Thursday, November 2, 2006

Pushing It

I've always been fascinated by ravens. The book I'm presently reading, 'North to the Night' by Alvah Simon is a case in point. The story is about a man, driven by adventure and consumed by a never-ending desire to test himself out 'there'. He has not been able to satisfy himself even after a dozen years of sailing around the world and pushing himself through jungles, across deserts, into tropical illnesses and who knows what all. Then the arctic draws him in. He sets out once more, the 'final trip' with his somewhat reluctant wife, but through a twist of fate, he ends up facing the arctic winter alone, 100 miles from the nearest community, his steel hulled 36 foot sailboat iced into a tiny bay on Bylot Island. Sounds perfect, doesn't it?

The first month living with himself wasn't too bad. He had a pet cat and the prowling polar bears helped to set the pace. The second month, when the sun no longer rose above the horizon, started to see some changes. I suppose every solo adventurer out for a month or more would feel a kinship with Alvah. His moods began to rise and fall like the wind. The cat started to have doubts. Strange things seemed to happen which he couldn't explain. Then he noticed a raven, perched on a solitary rock in the darkness up on a hill overlooking the bay. It was watching him. As he days pass, Alvah loses track of time, his ability to think clearly slowly ebbed away. He talked to himself, to the cat, to the boat. His dreams became nightmares, repeating endlessly, always the same, but with new and more frightening twists and turns. There was little comfort in his icy prison. Still, no matter how bad it got, the raven watched and waited. Perched on its rock high above the boat, it seemed unchanging yet always changing. It almost seemed to know T.S. Eliot's lines long before Alvah did,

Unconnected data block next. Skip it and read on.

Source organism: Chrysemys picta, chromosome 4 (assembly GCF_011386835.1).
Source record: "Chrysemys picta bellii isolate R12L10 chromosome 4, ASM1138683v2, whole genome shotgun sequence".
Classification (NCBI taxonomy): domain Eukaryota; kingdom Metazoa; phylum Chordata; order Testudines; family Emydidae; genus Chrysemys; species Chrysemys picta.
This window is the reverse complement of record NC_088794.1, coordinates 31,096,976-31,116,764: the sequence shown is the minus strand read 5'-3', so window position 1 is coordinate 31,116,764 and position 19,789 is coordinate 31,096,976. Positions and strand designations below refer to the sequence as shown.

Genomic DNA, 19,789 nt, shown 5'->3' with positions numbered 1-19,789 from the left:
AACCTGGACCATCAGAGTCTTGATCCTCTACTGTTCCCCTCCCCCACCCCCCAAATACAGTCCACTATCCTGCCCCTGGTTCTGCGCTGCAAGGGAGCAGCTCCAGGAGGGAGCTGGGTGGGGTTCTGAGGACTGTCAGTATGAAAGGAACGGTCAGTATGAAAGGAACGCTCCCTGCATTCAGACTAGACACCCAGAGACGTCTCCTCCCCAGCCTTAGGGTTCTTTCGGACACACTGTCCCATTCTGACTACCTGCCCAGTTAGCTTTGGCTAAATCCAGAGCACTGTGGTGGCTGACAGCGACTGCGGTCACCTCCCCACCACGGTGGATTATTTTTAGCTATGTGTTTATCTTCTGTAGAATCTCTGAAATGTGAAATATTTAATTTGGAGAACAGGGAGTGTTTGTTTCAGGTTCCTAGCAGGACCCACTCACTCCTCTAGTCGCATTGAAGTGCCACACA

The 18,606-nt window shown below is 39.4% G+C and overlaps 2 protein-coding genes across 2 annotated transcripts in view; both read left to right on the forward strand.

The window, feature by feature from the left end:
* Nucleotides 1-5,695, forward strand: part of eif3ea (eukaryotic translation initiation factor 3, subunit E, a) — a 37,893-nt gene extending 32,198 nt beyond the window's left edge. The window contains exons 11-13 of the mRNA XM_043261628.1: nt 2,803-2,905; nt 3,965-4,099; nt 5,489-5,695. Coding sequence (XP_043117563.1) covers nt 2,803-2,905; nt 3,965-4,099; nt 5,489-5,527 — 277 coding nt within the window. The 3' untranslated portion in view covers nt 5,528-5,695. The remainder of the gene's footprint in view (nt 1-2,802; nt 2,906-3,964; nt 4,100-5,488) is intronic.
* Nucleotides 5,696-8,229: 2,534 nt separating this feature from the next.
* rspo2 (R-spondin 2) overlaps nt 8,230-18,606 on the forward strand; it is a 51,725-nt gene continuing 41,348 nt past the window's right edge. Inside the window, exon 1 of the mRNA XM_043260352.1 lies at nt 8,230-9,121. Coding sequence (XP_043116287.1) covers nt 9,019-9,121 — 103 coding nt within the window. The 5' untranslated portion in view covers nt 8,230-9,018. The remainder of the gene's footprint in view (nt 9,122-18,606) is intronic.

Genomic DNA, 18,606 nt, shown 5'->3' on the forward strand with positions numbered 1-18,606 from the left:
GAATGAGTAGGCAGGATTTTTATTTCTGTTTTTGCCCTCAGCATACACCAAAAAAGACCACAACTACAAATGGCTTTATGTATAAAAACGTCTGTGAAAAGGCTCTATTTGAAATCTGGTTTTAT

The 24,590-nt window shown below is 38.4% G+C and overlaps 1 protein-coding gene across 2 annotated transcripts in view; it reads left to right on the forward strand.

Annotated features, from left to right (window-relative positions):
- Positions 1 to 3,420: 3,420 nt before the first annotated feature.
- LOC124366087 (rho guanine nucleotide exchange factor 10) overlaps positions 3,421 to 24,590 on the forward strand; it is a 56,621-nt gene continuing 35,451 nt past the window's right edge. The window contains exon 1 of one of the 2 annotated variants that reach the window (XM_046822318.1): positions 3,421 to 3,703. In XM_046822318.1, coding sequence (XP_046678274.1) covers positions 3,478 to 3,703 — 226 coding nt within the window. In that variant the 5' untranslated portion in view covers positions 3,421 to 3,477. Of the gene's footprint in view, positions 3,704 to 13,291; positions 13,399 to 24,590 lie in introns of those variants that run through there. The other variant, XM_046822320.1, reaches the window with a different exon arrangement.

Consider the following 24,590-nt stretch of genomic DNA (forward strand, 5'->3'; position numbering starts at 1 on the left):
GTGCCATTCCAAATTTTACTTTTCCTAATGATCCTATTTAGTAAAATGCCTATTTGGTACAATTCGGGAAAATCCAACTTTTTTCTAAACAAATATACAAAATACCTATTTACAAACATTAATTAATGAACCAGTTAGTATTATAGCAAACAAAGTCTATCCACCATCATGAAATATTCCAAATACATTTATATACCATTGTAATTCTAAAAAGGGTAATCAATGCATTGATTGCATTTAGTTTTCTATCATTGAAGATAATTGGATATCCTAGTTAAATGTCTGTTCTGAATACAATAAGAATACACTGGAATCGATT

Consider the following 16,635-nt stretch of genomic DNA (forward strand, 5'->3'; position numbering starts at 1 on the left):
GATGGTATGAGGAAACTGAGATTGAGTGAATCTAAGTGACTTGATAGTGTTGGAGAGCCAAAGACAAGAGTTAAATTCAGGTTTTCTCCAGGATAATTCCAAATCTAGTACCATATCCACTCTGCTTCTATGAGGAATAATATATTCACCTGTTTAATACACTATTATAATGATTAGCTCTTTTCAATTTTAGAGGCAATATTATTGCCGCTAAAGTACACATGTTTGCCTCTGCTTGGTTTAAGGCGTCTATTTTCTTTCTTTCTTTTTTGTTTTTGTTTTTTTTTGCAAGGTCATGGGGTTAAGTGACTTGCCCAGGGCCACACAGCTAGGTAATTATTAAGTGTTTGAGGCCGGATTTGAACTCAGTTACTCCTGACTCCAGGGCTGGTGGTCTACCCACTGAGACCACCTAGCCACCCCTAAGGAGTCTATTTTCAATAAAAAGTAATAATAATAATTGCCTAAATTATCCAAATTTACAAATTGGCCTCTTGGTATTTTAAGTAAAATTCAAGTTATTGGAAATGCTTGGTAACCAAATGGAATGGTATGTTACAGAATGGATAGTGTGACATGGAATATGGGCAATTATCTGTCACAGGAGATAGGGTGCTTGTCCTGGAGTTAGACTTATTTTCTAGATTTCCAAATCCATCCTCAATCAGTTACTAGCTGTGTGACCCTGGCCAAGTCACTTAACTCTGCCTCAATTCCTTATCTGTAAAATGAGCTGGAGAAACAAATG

We shall not cease from exploration
And the end of all our exploring
Will be to arrive where we started
And know the place for the first time.

And so it is, no doubt for many people who yearn to get away and paddle long distances by themselves. They seek the horizon of their souls, the depth of their beings, the swirling spirituality many of us discover waiting out there in the wilderness. Yet on coming back home, we suddenly find ourselves back where we began and oddly empty. Like Alvah returning home, he soon found he needed 'one more trip' to fill whatever void it is that pulls and tugs and irks until the next trip begins. Only then do we start to realise it is the trip, not the destination we seek. We've already been to the end. We realise the raven wasn't watching. It was just there for the ride. There was no destination, no void, nothing.

I still like ravens. I love what they are and what we think they are, even what we make believe they are!

Photo from: GC_Show/048.5.Ravens.jpg


clairesgarden said...

well I'm not a lone paddler but a bit of quiet time alone is good. I prefer to spend it somewher warm though!
have you done any long solo trips?

Michael said...

The longest trip I've made solo was about 2 weeks in length, but I was only totally alone for about 5 of those days. The rest of the time I was with other people although I didn't know them. It was certainly interesting being alone completely. I actually enjoyed it, but I was always busy, paddling, camping, walking etc. Alvah didn't have much to do in the arctic night and I think that is deadly...